An apparatus suitable for use in carrying out the process of this invention is illustrated diagrammatically in the accompanying drawing. Referring to the drawing the numerals designate the following parts: The apparatus comprises an absorption column 1, a so-called'stripping column 2 and a boiling column 6.

The crude gas which, if desired, has previously been freed from carbon dioxide and sulfur compounds enters the'absorption column 1 at 5 via a conduit 4.

After being boiled out, the solvent enters the upper part of the column at 6 and trickles over it. The residual gas that has not been absorbed and which is to a large extent free from acetylene leaves at the top of the column at 7. The solvent mixture charged with acetylene leaves the sump of the absorption column at 8 and is then fed at 9 to the head of the stripping column 2. In this column acetylene gas that'has already been brought to a higher degree of concentration rises from below (11) thus being conducted in counter-current to they solvent mixture, and expels the inert g'ases which have also been dissolved, at from Where'they are conducted to 5 where they are again admixed with the current of crude gas.

The solvent which is to a high degree freed from inert gases and which'at this point of the process contains very pure dissolved acetylene leaves the'sump of the stripping column at 12and enters the boiling column 3 at 13. The sump 14 of the boilingcoluinn is heated to 170 C. by means'of an appropriate heating device, for example a steam heated circulation evaporator 21, while the headof the column is cooled by means of a cooling device 15 in order to avoid losses of'solvents. The pure acetylene gas leaves the cooling device at 16. Part of the pure acetylene gas is returned into the stripping column 2 at 11 via a blast 17, the rest ofit being drawn ofi at 18.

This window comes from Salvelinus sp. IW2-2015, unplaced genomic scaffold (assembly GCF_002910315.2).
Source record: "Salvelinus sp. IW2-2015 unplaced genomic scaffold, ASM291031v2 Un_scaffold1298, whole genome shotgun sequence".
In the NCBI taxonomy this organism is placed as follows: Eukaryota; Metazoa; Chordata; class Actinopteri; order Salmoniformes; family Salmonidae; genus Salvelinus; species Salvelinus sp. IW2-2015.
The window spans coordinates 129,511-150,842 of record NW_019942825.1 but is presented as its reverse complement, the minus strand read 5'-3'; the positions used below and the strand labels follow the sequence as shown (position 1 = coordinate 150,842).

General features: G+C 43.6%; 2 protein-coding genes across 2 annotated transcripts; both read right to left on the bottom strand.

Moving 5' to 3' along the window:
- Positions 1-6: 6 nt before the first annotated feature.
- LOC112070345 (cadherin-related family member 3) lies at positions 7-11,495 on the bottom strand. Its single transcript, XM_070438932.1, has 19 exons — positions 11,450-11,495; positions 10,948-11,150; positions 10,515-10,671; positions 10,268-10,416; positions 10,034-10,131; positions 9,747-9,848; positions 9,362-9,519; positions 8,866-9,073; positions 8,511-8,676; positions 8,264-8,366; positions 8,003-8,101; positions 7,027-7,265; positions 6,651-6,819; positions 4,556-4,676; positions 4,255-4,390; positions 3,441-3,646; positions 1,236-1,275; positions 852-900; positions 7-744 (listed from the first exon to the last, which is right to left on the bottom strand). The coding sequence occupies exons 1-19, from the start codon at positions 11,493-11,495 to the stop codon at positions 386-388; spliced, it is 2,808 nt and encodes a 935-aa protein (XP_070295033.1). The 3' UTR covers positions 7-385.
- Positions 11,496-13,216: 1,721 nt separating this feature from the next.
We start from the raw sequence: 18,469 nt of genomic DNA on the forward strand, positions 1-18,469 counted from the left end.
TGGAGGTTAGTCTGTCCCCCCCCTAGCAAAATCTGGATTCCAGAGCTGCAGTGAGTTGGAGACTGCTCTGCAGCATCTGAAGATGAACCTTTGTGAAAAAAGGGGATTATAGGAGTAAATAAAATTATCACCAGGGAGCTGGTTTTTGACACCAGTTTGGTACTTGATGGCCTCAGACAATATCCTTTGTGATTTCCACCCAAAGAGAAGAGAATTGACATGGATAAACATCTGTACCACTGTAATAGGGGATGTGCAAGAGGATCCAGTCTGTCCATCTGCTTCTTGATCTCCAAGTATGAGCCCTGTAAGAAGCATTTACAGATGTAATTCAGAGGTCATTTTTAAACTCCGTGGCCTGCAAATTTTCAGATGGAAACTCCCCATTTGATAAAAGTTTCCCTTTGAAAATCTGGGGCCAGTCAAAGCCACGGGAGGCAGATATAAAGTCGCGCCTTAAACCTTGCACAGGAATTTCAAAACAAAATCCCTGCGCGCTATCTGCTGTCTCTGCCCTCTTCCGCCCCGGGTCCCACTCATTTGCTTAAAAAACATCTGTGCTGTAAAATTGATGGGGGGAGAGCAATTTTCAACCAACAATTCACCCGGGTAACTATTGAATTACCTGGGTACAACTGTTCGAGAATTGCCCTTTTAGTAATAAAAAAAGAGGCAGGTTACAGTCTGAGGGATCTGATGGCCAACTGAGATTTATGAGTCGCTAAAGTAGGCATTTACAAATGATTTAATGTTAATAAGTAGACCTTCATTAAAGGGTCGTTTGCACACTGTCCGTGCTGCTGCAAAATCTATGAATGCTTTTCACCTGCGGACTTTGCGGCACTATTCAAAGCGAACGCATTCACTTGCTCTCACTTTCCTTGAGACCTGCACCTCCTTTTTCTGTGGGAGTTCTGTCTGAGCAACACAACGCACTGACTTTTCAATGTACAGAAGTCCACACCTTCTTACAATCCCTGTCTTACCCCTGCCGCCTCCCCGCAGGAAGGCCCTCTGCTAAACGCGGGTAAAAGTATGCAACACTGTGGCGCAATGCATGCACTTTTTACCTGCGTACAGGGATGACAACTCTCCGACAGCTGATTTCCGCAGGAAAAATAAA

Thedegassed solvent is drawn from the sump 14' of the boiling column by'meansof the pump 19, then cooled off in the cooling device and again caused to trickle over the absorption column at 6.

If it is 'not'n'e'cessary to obtain an acetylene of aneX- tremely high degree of purity, the stripping column 2 may be dispensed with. In this case the solvent saturated with acetylene is-d'rawn oft at8 from the sump of the absorption column and directly 'conveyed into the boiling column at 13.

.T he following examples serve to illustrate the invention but they are not'intended tolimit it thereto, the parts being by weight.

' Example] .At atrirp'erature of 0 C. and under a pressure of l. 50

obtained: by the pyrolysis offhydrocarb'ons and freed' by atmosphereabsolute, 20 Nm of a gas" of composition A The'solvent which left the sump of the washing column. and which wassa'turated with acetylene was boiled at 170 C. and yielded an acetylene gas (2.8'Nm. per hour) having composition C.

. B (17.2 Nmfi/hi) percent by volume (20 Nmfi/h.) percent'by volume percent volume 1 m per our gas. The saturatedffsolvent was then boiled.

Acetyreue 8. 6 0. 2 Ethylene. 2. 0 2. 4 1 Carbon monoxide 4. 2 4. 5 7 Hydrogen 62. 4 68. 5 Methane- 20. 6 22. 0 Nitrogen. 2.2 V 2.4

Example 2 The same apparatus as that used in Example 1 was charged with 38 Nm. of gas per hour, the quantity of solvent (1 m5 per hour) and the absorption and desorption temperatures being thesameas in Example 1.